1. One P. Satyanarayana has filed two petitions, one for the Writ of certiorari and another for a mandamus. He has also filed an appeal against the order by a learned judge of this Court, refusing to stay the orders challenged by the petitioner for certiorari. The circumstances, under which those came to be instituted, may be shortly stated. The petitioner was operating one out of ten buses or Pamarru-Bantumalli route in Krishna District. Five of these start from Pamarru and the remaining start from Bantumalli.
Prior to 6-10-1956, each of the nine buses cm the route was permitted to ply two single trips; but the petitioner's bus was allowed four single trips per day. The said route overlaos to a large extent another route from Pamarru to Upputern, on which eleven buses were plying. Each of these was also then doing two single trips. Some changes are alleged, to have been made m 1953 by the Regional Transport Officer; but the Government had then set aside the orders and the earlier arrangement had thereby continued.
A writ petition also against the Government order appears to have been dismissed by the Madras High Court. Again some of the operators on the route sought in 1954 additional trips from the Regional Transport Authority of Krishna District; but the Board had, after review of the whole position, rejected the request on the ground that it would adversely affect the interests of several other overlapping routes, no public purpose would be served and the existing traffic did not justify it.
In the end of 1956, however, the Secretary, R. T. A., has introduced several changes by modifications in timings and these have been confirmed in 1957. They have been objected to and are sought to be quashed by the petition for certiorari, which was filed in May, 1957. The first change was through tentative timings that were issued on 16-10-1956 and thereby additional trips to three buses besides the existing bus were allowed on Pemarru --Bantumalli route.
Thereafter the four single trips per day came to be enjoyed by buses owned by others and an additional shuttle trip was given to the two postal buses. Objections were called for against the aforesaid timings and as a result of the discussions with the operators the timings were cancelled and revised tentative timings were notified on November 30, 1956. Again a meeting of the concerned bus operators was convened on January 18, 1957, at which all the operators were present.
The notified tentative timings were again cancelled and fresh tentative timings were notified on February 20, 1957. After convening a conference of all the operators the Regional Transport Officer has on April 18, 1957 confirmed the tentative timings notified on February 20, 1957 in respect of the buses operating on Pamarru-Bantumalli route, and the times notified on November 30, 1956 in respect of the buses plying on Pamarru-Upputeru route.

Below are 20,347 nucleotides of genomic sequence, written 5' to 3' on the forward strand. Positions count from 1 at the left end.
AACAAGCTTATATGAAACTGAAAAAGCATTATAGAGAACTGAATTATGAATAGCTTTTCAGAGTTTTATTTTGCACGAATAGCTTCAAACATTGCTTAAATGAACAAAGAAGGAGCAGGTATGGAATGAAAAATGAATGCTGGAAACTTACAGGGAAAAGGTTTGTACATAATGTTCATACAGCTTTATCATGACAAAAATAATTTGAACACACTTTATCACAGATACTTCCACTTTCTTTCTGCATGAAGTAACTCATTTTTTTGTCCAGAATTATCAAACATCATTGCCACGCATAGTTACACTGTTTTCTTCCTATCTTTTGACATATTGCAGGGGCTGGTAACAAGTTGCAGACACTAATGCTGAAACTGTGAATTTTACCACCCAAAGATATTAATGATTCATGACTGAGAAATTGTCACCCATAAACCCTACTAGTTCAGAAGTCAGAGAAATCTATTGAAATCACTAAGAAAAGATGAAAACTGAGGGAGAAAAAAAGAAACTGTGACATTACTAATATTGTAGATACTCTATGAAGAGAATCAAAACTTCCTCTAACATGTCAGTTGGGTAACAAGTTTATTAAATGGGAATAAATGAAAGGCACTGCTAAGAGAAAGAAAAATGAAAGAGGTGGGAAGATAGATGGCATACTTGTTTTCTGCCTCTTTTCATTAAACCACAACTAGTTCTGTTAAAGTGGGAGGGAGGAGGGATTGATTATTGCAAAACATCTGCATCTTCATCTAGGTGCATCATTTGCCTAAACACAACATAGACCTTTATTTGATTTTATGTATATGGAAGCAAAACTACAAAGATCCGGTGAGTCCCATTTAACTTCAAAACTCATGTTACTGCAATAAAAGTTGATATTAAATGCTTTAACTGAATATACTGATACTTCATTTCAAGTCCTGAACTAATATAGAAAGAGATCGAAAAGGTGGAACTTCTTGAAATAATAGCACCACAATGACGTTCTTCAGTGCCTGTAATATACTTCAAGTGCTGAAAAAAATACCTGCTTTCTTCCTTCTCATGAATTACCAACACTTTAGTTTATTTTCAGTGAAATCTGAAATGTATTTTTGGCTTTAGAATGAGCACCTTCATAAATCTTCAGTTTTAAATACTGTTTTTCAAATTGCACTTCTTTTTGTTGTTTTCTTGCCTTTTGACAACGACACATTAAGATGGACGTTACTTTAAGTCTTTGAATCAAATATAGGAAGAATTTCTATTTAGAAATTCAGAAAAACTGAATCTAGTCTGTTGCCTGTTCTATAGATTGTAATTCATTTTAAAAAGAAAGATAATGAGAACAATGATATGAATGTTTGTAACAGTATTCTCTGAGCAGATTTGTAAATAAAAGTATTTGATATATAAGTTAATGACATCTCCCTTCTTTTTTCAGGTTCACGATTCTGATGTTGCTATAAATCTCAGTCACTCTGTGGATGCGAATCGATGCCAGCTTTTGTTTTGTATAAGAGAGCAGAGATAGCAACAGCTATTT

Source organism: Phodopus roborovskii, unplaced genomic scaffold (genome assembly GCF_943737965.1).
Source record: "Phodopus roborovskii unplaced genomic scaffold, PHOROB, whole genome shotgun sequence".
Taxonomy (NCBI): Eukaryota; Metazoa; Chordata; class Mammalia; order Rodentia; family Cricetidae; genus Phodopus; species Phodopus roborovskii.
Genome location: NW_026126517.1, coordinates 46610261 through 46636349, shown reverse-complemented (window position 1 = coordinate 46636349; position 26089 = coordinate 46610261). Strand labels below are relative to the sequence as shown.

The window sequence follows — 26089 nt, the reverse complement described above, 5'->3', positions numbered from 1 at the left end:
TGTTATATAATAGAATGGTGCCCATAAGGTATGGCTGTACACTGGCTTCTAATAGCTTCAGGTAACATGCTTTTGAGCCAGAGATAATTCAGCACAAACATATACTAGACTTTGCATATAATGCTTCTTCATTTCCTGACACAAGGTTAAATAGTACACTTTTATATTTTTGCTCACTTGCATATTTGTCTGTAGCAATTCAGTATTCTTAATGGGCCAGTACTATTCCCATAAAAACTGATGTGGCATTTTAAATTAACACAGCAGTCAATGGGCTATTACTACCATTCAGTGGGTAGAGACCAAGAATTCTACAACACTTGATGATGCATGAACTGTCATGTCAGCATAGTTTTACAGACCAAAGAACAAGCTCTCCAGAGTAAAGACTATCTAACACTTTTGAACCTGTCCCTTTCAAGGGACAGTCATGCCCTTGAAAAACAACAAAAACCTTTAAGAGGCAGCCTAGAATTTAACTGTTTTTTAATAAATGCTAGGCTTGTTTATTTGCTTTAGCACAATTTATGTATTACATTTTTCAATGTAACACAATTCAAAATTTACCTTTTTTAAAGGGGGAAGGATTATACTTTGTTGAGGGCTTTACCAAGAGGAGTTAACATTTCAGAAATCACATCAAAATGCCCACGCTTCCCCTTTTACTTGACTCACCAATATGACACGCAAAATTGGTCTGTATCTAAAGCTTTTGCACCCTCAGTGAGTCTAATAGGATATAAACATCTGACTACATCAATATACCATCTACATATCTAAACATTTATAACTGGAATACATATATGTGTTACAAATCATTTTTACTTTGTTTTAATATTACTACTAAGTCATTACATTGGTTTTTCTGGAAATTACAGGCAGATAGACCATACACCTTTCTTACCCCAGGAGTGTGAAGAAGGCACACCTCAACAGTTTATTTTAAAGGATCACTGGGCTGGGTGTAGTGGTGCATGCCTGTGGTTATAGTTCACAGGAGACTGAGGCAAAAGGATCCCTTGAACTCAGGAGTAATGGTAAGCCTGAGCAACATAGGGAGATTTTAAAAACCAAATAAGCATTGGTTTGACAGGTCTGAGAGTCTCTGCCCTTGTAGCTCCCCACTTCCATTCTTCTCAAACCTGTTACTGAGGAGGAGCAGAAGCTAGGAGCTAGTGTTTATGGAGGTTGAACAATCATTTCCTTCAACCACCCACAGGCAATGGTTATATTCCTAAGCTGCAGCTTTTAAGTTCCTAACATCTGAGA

Thereafter the petition for writ of certiorari, W.P. 329/57 was filed and the cancellation of the four orders was sought on grounds that we shall mention later in this judgment. There was only one respondent to this writ petition and the petitioner had filed a miscellaneous petition No. 3402/57 seeking stay of the order. On this petition notice was ordered by the High Court on April 30, 1957. Meanwhile some of the operators who had got the additional trips applied for being impleaded. They also objected that the writ petitioner had another remedy by way of revision to the Government and the petitioner appears to have filed such a revision.
He also obtained a stay order on May 9, 1957; but the Government subsequently cancelled the stay order. It is said that this was done on its being made aware of the writ proceedings. The petitioner has thereupon filed another writ petition No. 395/ 57 complaining that summarily vacating the stay orders while keeping the revision petition alive was improper and mandamus should be issued directing the stay order to be kept alive while the revision petition be pending. This writ petition needs no further adjudication because the revision has since been dismissed by the Government.
2. But to continue with the narration of events that has led to the appeal before us, the C.M.P. 3402/57 seeking the stay of the orders challenged by the petition for certiorari came up before a leared Judge of this Court and he has disallowed it. Against this judgment W.A. 91/57 has been filed. There is yet another writ petition tagged to the main one.
The original writ petitioner was only a hire purchaser of the bus he was operating and one Venkatachala Sarma claims to have got the bus due to apprehension of non-payment of the instalments. He further claims to have got the vehicle's permit transferred in his name. He has therefore filed a writ petition No. 1374/58 challenging the four orders and has also applied to be substituted as a petitioner in the writ Appeal.
3. The common object of all these petitions is to get the notifications of October 16 and November 30, 1956, February 20, 1957 and of April 18, 1957 vacated and this is sought on the following four grounds:
(i) The Secretary, R. T. A. has no jurisdiction to alter the timings arbitrarily, capriciously or change the system of rotation so as to prejudice the existing operators.